• Thanks so much, it sounds like you have an interesting life over there too! Sounds similar to how we function here; wood heat and hot water too, a little cooking on the wood heater whenever possible, but we use mostly bottled propane gas for our cooking, and on demand hot water during the summer months when we don’t need to heat the house. We also have a homemade outdoor hot water system for summer bathing. This is a large coil of black pvc pipe hooked up to the gravity feed water system that heats up in the sunshine, almost to the point of boiling. One can fill the tub several times over the course of a hot summer’s day, a little primitive but t does the job. Normally we cover about 75% of the year with power generated from the stream. The past three summers here on the west coast of Canada have been extremely droughty too. It is a bit of a worry alright. Raining today though, and cool as it should be at this time of year. Nice to hear from you, look forward to reading more of your blog too.

      • Thanks. Like the sound of the outdoor hot water system! We try to do at least one blog a month, but our major output is on Instagram (which we copy to FB and Twitter). Will Follow you in WordPress.

      • Thanks to you too. I find one post a month is about all I am able to manage. Once in a blue moon I share my post on FB, but have not tried Instagram yet. We have a very limited amount of data on our satellite Internet system, otherwise no cell signal or wifi at all, so not sure Instagram would work for me. I find I spend more than enough time aleady with my nose in the computer! But I do enjoy writing, and the blog is an entertaining respite from the chores! Thank you for following! I will do the same with yours. I am curioous to see what else you are up to in the Brecon Beacons.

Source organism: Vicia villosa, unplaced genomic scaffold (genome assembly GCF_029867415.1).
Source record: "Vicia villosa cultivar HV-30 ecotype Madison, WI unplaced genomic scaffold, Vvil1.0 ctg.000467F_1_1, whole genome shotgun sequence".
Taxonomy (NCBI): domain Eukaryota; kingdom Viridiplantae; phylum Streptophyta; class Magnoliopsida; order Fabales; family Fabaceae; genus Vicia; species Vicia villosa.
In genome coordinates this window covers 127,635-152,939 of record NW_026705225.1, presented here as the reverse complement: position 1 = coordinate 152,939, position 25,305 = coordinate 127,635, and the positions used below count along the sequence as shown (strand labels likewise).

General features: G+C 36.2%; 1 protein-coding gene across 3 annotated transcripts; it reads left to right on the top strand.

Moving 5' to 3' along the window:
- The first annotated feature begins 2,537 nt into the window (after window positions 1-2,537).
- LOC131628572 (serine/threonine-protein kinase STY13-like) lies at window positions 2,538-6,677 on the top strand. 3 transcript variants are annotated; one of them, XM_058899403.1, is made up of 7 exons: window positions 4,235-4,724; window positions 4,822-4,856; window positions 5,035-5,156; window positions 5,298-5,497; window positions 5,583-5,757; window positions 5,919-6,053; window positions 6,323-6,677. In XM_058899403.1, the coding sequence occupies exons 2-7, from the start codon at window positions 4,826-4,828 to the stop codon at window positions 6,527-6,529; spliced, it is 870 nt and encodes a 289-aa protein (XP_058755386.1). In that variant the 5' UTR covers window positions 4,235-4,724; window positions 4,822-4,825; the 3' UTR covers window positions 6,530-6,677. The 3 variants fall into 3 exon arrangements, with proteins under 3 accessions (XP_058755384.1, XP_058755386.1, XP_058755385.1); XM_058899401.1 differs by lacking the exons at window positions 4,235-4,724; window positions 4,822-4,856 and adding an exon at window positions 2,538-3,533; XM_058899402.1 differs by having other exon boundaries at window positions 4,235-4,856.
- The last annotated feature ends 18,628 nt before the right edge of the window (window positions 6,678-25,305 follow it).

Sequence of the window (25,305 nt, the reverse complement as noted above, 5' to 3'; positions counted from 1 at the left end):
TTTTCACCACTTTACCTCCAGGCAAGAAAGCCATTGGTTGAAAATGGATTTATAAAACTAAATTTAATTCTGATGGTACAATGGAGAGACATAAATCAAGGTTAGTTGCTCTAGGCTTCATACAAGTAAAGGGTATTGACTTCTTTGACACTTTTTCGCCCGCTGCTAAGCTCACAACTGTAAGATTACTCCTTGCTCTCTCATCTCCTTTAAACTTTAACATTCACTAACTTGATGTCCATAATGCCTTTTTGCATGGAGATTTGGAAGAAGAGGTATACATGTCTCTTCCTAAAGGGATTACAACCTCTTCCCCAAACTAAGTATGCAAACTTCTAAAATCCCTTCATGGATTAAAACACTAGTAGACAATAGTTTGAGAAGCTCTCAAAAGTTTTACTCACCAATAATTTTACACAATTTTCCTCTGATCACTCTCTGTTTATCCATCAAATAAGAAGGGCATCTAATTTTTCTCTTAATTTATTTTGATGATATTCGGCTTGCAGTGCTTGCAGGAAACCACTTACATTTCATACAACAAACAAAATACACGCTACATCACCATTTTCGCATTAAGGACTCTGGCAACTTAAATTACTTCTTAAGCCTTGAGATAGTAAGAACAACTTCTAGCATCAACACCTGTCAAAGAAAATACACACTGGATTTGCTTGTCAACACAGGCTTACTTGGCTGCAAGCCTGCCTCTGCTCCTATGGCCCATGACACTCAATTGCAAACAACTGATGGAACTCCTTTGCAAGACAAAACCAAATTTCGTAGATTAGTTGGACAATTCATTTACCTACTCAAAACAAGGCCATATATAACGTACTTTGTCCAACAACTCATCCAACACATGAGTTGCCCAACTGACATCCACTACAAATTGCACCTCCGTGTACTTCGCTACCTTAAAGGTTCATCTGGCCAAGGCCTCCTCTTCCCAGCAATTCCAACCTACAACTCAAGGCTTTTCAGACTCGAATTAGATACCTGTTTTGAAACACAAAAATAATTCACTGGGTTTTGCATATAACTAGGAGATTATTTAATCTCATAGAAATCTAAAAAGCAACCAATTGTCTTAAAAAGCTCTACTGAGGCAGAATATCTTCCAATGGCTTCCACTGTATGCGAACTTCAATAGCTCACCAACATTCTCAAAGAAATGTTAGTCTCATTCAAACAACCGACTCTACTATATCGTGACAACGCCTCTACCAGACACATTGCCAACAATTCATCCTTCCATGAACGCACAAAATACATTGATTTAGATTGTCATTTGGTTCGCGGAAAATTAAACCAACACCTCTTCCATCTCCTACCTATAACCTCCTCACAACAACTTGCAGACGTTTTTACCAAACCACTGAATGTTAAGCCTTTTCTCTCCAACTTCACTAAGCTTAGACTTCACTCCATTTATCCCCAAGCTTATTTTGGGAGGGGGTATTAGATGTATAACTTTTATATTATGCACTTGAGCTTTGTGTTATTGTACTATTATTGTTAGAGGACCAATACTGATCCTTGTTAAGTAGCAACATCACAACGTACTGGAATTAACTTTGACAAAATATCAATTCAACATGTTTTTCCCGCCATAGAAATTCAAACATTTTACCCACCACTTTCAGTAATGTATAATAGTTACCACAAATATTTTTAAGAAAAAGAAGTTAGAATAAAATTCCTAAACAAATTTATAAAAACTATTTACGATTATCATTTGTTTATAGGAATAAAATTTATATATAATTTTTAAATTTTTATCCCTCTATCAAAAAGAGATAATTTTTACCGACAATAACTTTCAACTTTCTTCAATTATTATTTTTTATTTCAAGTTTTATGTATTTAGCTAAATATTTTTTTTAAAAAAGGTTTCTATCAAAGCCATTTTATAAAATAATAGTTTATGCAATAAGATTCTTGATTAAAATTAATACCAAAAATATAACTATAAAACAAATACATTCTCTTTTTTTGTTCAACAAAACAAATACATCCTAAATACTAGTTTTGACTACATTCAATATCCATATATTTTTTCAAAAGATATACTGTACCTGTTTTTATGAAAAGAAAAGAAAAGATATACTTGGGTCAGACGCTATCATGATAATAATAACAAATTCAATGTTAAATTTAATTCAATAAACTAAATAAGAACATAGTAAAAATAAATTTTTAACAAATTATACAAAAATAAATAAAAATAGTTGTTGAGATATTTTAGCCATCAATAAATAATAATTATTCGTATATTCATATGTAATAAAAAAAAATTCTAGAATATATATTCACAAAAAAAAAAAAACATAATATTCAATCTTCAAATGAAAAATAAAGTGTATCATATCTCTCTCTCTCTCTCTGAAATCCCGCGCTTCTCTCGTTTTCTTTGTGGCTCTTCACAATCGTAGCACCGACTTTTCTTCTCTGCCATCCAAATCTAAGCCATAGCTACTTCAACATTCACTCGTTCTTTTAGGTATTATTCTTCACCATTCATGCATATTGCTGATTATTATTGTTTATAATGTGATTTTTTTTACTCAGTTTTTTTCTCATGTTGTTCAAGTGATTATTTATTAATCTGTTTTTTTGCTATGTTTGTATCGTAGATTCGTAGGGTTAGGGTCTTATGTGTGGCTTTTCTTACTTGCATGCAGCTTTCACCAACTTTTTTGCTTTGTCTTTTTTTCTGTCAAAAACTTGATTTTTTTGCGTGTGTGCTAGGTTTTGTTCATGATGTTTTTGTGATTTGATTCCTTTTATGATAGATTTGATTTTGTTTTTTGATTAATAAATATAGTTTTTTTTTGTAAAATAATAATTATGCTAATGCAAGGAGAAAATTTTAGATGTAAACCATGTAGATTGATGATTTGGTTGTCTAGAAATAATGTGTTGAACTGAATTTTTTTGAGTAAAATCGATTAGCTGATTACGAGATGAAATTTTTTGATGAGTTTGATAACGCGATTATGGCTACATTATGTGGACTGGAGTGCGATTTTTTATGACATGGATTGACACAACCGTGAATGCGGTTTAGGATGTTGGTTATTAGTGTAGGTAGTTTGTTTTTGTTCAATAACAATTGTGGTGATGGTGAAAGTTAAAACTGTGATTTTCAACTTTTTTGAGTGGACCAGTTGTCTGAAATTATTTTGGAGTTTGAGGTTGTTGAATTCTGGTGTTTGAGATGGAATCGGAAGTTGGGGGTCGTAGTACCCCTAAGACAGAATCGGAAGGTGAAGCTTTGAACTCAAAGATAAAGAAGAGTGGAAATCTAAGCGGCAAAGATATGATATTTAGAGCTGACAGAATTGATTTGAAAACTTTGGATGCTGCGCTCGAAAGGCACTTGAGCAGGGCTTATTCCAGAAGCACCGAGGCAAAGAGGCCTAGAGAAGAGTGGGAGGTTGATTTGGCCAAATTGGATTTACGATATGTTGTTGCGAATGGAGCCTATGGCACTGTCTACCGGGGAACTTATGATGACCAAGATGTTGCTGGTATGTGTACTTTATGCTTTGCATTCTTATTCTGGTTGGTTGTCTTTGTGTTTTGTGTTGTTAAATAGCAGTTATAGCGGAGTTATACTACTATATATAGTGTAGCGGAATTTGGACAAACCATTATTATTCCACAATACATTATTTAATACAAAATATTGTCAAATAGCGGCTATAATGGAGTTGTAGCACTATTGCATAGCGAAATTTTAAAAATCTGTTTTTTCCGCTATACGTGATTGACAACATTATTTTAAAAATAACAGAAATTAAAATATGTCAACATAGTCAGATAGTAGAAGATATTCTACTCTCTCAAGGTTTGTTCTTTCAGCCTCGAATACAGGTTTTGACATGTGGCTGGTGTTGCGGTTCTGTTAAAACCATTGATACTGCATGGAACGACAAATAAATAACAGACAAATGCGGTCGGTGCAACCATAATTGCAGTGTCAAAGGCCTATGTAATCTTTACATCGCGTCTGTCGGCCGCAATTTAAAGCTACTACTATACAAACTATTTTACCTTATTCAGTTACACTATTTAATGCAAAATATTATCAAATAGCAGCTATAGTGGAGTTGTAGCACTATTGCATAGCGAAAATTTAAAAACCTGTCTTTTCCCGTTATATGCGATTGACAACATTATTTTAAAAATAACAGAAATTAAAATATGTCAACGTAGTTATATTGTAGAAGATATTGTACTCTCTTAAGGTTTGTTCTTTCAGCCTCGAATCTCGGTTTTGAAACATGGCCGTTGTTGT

• That all sounds very similar! Satellite BB and no mobile signal. I see you started following us a year ago. Our main thing these days is opening our garden to the public, so spend most of our time doing that.

      • Aha, yes, I discovered that I am already a follower. But for some reason, I do not receive notices in my email inbox….I will look for you in the Wordpess reader….interesting that you open your garden to the public. That must keep you pretty busy! Look forward to reading, seeing more.

      • Not that I know of! I am Canadian born, but my dad is from England and my mother originally from Poland. I have many cousins in the UK, and spent quite a lot of time living and working there during the 80’s. My experience of Wales is limited to a visit to Swansea once upon a time, a nice walk along the coast path near there. One of my cousins once lived at or near Brecon Beacons. I think that is the correct spelling. My other half’s family has a Monmouthshire connection. Is that not a Welsh county? Sorry for my poor geographical knowledge!

      • I just looked at the map, after reading your Shinrin-yoku post! What fun! In 1991 I took my bike on the train from London to Hereford cycling from the station to Hay-on-Wye to attend the wonderful book festival there! Great adventure. Looks like you are not too far from there. I remember it being a lovely rural area ….